The jobs market is recovering slower than expected, and so is housing. But neither condition has slowed U.S. consumers.
According to the Census Bureau, Retail Sales rose for the 11th straight month in May. Excluding cars and auto parts, sales receipts climbed to $322 billion last month. It’s an all-time high and another example of the U.S. economy’s resiliency.
Wall Street didn’t expect such results. As a result, mortgage rates worsened Tuesday.
By a lot.
The connection between Retail Sales and mortgage rates can be fairly tight in a recovering economy. Retail Sales accounts for almost half of all U.S. consumer spending, and nearly one-third of the economy overall. The May report, therefore, showed the economy may be on more solid footing than economists expect.
Plus, lately, as the economy goes, so go mortgage rates in Chicago and nationwide.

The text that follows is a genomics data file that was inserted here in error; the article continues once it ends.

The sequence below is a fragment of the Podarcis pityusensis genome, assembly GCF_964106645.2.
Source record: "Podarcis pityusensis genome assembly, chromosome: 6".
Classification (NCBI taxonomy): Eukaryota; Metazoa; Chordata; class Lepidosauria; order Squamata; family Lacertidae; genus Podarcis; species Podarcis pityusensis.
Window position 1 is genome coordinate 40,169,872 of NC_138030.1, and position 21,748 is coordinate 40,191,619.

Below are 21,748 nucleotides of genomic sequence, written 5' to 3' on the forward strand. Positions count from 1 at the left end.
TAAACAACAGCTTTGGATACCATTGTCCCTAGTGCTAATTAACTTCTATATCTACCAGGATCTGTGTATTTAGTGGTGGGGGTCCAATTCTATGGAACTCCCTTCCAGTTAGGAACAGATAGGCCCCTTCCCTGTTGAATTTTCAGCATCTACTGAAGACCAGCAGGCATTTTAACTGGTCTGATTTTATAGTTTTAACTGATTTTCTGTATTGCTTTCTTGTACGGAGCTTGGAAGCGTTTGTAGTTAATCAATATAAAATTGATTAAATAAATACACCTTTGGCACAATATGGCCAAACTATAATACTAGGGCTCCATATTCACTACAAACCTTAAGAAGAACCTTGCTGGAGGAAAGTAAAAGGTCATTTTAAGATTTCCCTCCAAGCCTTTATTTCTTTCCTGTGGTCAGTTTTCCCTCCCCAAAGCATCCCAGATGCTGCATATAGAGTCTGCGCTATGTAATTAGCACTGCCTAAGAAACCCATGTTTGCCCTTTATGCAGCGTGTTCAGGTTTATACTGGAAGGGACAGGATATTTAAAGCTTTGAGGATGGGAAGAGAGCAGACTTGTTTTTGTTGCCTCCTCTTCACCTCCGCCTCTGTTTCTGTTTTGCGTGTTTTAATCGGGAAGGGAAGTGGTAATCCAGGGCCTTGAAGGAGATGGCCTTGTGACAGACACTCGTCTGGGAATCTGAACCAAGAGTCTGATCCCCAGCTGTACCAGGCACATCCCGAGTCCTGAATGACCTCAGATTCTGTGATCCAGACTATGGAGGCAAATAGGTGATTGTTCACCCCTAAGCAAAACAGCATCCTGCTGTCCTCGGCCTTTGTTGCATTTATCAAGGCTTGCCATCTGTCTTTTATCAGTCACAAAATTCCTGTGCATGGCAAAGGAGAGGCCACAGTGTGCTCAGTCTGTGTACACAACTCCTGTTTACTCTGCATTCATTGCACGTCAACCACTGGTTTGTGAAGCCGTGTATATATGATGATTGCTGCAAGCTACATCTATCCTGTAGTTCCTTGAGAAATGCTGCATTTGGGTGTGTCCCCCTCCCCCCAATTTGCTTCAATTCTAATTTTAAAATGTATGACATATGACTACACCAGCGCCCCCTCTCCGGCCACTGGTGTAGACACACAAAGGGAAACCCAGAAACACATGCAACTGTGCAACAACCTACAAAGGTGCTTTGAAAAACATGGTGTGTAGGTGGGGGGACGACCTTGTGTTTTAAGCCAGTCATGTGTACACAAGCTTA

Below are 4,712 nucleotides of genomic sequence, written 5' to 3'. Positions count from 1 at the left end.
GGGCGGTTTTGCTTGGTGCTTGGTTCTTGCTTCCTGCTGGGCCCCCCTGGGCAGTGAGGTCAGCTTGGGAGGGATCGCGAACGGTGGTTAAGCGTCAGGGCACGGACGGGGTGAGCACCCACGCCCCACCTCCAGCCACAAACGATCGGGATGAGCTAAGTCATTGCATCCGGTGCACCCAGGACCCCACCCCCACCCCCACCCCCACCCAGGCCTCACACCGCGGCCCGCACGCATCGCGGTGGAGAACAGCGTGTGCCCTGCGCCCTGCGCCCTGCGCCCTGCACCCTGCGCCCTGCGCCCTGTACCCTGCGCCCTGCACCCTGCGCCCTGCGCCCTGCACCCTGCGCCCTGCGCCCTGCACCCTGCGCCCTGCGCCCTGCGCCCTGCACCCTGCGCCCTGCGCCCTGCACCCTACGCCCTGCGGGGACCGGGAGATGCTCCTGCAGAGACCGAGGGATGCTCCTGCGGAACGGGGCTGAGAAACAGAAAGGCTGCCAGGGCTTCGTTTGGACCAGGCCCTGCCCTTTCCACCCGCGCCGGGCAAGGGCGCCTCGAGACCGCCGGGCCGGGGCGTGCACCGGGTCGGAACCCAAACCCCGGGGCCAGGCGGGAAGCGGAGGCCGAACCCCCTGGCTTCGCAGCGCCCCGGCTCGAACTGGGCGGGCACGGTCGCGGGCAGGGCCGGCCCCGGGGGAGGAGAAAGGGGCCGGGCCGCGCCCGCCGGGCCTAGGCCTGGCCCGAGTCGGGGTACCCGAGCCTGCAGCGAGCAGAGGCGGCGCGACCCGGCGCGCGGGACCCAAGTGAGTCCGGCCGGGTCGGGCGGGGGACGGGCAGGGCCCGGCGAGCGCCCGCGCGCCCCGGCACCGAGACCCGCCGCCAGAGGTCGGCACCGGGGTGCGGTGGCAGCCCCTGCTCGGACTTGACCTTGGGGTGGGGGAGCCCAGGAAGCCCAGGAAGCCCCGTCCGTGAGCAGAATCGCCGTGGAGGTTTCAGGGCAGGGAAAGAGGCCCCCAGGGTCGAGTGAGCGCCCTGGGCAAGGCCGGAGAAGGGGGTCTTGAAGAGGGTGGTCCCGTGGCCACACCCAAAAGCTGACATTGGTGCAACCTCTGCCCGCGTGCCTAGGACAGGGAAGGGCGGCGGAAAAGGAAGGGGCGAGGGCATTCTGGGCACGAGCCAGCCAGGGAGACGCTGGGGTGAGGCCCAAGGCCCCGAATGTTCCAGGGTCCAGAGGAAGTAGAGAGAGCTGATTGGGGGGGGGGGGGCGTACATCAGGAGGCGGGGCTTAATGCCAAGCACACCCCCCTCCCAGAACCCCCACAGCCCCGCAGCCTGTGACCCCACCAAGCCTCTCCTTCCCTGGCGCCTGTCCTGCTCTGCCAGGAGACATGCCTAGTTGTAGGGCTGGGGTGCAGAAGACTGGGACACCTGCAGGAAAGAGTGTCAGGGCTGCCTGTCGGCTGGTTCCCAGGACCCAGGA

When the economy has shown signs of life, mortgage rates have increased. When the economy has shown signs of a slowdown, mortgage rates have dropped.
It’s why mortgage markets reacted the way they did Tuesday; May’s Retail Sales data was strong. The resultant surge in conforming mortgage rates — from market open to market close — turned into one of the year’s fiercest, raising average mortgage rates well off their 7-month lows established earlier this week.
At today’s rates, each 0.125 percent change in rates yields a payment difference of $7.50 per $100,000 borrowed. Yesterday, some product rates rose by as much as 0.250 percent. It put a dent in home affordability and household budgets.
With Retail Sales are up 8 percent from last year, therefore, and showing few signs of a slowdown, today may be a prudent date to lock a rate with your lender. As the economy continues to grow, rates are expected to rise.